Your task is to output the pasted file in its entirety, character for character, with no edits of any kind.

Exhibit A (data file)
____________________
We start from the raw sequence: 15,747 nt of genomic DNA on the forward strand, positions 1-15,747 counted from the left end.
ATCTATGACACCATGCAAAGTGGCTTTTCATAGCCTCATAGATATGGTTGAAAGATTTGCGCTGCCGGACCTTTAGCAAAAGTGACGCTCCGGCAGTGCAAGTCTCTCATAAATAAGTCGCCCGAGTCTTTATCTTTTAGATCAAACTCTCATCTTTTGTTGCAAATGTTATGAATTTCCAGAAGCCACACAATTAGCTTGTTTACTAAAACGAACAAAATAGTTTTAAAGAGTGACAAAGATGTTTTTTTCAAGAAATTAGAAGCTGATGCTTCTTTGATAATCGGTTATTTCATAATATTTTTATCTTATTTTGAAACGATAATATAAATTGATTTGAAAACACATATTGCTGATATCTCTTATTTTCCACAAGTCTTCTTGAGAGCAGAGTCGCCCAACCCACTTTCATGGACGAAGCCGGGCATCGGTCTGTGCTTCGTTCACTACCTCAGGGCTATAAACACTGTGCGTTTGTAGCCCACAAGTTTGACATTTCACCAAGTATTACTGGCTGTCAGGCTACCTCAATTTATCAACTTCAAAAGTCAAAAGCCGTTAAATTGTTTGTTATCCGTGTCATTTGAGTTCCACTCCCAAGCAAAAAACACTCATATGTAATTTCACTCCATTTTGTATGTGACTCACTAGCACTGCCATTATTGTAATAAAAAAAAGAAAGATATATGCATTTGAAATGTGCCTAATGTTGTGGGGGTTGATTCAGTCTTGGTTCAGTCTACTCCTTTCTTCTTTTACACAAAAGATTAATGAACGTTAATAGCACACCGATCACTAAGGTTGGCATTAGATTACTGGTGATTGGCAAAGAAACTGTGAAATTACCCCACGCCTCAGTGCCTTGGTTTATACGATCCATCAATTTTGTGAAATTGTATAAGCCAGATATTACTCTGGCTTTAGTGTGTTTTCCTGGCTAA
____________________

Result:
We start from the raw sequence: 15,747 nt of genomic DNA on the forward strand, positions 1-15,747 counted from the left end.
ATCTATGACACCATGCAAAGTGGCTTTTCATAGCCTCATAGATATGGTTGAAAGATTTGCGCTGCCGGACCTTTAGCAAAAGTGACGCTCCGGCAGTGCAAGTCTCTCATAAATAAGTCGCCCGAGTCTTTATCTTTTAGATCAAACTCTCATCTTTTGTTGCAAATGTTATGAATTTCCAGAAGCCACACAATTAGCTTGTTTACTAAAACGAACAAAATAGTTTTAAAGAGTGACAAAGATGTTTTTTTCAAGAAATTAGAAGCTGATGCTTCTTTGATAATCGGTTATTTCATAATATTTTTATCTTATTTTGAAACGATAATATAAATTGATTTGAAAACACATATTGCTGATATCTCTTATTTTCCACAAGTCTTCTTGAGAGCAGAGTCGCCCAACCCACTTTCATGGACGAAGCCGGGCATCGGTCTGTGCTTCGTTCACTACCTCAGGGCTATAAACACTGTGCGTTTGTAGCCCACAAGTTTGACATTTCACCAAGTATTACTGGCTGTCAGGCTACCTCAATTTATCAACTTCAAAAGTCAAAAGCCGTTAAATTGTTTGTTATCCGTGTCATTTGAGTTCCACTCCCAAGCAAAAAACACTCATATGTAATTTCACTCCATTTTGTATGTGACTCACTAGCACTGCCATTATTGTAATAAAAAAAAGAAAGATATATGCATTTGAAATGTGCCTAATGTTGTGGGGGTTGATTCAGTCTTGGTTCAGTCTACTCCTTTCTTCTTTTACACAAAAGATTAATGAACGTTAATAGCACACCGATCACTAAGGTTGGCATTAGATTACTGGTGATTGGCAAAGAAACTGTGAAATTACCCCACGCCTCAGTGCCTTGGTTTATACGATCCATCAATTTTGTGAAATTGTATAAGCCAGATATTACTCTGGCTTTAGTGTGTTTTCCTGGCTAA